When Tigers Broadcaster Ernie Harwell Spoke, Pitcher Nate Robertson Listened!

Posted September 21st, 2011 by Tom Owens and filed in Baseball Chapel, Detroit Tigers, Ernie Harwell, Jeff Jones, Nate Robertson
http://www.gifts.com/ had this
Nate Robertson autograph for
$95. Too much?  I think he’d sign
for two stamps and a sincere
letter!

At last, I have the first response from my letters to veterans who played AAA ball this year. Check out the list of 10 I
sought out from this July post. I had forgotten how some players will save their fan mail until season’s end.

Pitcher Nate Robertson started game 1 of the 2006 World Series. I found the former Tiger in care of the Tacoma Rainiers, Seattle’s top farm club.

I asked him about his Detroit days, getting to have an exclusive audience with legendary broadcaster Ernie Harwell. Robertson replied:

“Ernie would share with every detail any story you asked about, but the most interesting story to me was the one about how he had a hand in getting Baseball Chapel started for the players and staff in the game.”

From his years in the game, I wanted Robertson’s take on who helped him most. One name surfaced:

“Jeff Jones is my favorite pitching coach. He’s done a very good job communicating on a professional and personal level.”

Lastly, Robertson made me question just how fictional the movie Bull Durham is! The mound conference scenes are high points in the movie.

Therefore, I asked this hurler what are the best or worst things catchers have said to him on the mound during a game. Robertson’s reply?

“I don’t know, never paid much attention. Ha!”

He closed his letter not with his autograph, but his favorite Bible verse: Matthew 22:37

Coming Friday: Meet Patrick Carter, ultimate Braves autograph collector!

Looking for the ‘Crash Davis’ 2011 All-Stars

Former Cub Bobby Scales sent me a message in June.


Has time improved
Tracy’s autograph?



No, I didn’t get mail. I got the symbolism of his career decision. He joined the Nippon Ham Fighters June 27. He played more than 10 minor league seasons, but he isn’t quitting. Scales hasn’t stopped loving the game.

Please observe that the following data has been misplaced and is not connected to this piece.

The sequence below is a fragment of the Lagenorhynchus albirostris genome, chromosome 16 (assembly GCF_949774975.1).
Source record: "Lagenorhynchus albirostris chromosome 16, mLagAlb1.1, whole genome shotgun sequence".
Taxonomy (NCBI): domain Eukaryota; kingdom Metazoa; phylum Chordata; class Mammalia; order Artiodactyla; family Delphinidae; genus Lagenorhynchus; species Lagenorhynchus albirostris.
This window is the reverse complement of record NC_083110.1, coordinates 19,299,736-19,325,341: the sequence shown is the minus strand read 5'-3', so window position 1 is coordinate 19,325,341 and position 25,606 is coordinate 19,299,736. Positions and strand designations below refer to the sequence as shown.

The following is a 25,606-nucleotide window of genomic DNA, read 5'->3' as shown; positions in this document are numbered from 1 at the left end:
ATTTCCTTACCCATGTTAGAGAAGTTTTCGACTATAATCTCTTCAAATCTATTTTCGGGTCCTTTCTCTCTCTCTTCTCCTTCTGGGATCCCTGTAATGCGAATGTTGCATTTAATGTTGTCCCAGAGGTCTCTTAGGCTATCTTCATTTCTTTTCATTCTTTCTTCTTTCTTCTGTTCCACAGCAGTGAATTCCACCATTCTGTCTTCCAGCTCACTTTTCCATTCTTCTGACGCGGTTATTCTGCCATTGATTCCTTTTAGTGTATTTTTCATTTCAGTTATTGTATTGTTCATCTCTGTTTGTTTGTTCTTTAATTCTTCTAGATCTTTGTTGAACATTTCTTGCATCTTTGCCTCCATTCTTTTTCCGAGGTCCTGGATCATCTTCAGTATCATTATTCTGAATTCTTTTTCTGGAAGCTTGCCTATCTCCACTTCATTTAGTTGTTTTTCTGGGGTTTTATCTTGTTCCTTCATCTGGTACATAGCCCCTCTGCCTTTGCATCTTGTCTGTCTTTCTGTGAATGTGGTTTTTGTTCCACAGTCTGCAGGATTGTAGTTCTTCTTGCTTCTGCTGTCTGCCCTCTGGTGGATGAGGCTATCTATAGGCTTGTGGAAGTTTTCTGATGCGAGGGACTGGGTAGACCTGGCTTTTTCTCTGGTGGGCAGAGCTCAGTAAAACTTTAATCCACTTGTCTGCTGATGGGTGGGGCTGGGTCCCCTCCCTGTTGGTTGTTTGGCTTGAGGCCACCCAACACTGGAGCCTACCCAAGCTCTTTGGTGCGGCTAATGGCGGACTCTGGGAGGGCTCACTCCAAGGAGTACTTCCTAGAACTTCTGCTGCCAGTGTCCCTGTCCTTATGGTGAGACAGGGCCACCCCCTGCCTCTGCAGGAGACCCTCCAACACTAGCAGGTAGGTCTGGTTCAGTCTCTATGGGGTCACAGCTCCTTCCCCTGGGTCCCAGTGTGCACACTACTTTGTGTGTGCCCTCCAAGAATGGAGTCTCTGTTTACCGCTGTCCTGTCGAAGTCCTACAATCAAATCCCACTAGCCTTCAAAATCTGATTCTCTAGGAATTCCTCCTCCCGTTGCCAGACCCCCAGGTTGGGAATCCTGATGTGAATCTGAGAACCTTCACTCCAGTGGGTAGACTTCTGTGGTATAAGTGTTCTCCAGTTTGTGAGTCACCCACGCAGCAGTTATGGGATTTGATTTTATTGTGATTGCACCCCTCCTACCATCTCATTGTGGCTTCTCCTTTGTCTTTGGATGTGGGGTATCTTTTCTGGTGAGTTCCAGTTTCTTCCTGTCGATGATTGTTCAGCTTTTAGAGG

Minor leaguers over age 30 are an endangered species. I think the movie Bull Durham is more real than we might imagine. These men know that 2011 might be a last hurrah. They want to keep playing while they can. I know that waiting one more season to write them could be too long.
I selected eight veteran names, names of men who tasted major league glory once. Those I wrote to include…
Nate Bump

Randy Flores
Eric Junge
Mike Lamb
Nate Robertson
J.C. Romero
Terry Tiffee
Andy Tracy

The ninth man’s life and career is unfolding like a TV movie. David Newhan grew up the son of famed L.A. Times baseball writer Ross Newhan. The young Newhan debuted in 1999, a versatile utilityman. In 2009, a surfing accident and broken neck seemed to end Newhan’s diamond career.

Some reporters questioned how Newhan could still walk, or even be alive.

Newhan went to spring training with the 2011 Padres, attempting a AAA comeback. That goal fell short. However, the love of baseball didn’t wane. Newhan became a coach at class A Lake Elsinore.

My 10th man is double-A hurler Pat Venditte, a relative youngster.

No, baseball’s first legitimate ambidextrous pitcher (aside from a 1995 inning by Greg A. Harris) is not one of the minors’ senior citizens. I think his lack of blazing fastball makes him questionable to the Yankees. I can’t imagine a team not needing lefty AND righty help. Buy one, get one free. Venditte will be a Youtube immortal, even if the majors don’t call. Cooperstown should call dibbies on Venditte’s reversible fielding glove.

This batch of baseball warriors impress me. I’ve found a few other “old timers” still active in AAA. Sadly, according to results posted on http://www.sportscollectors.net/, these men stopped answering fan mail years ago. In a way, they gave up early.

I’m hoping the waning weeks of the season will produce some surprises. Don’t give up, guys. You throwback players are living history!

Coming Friday: Pitcher Dennis Bennett ponders possibilities.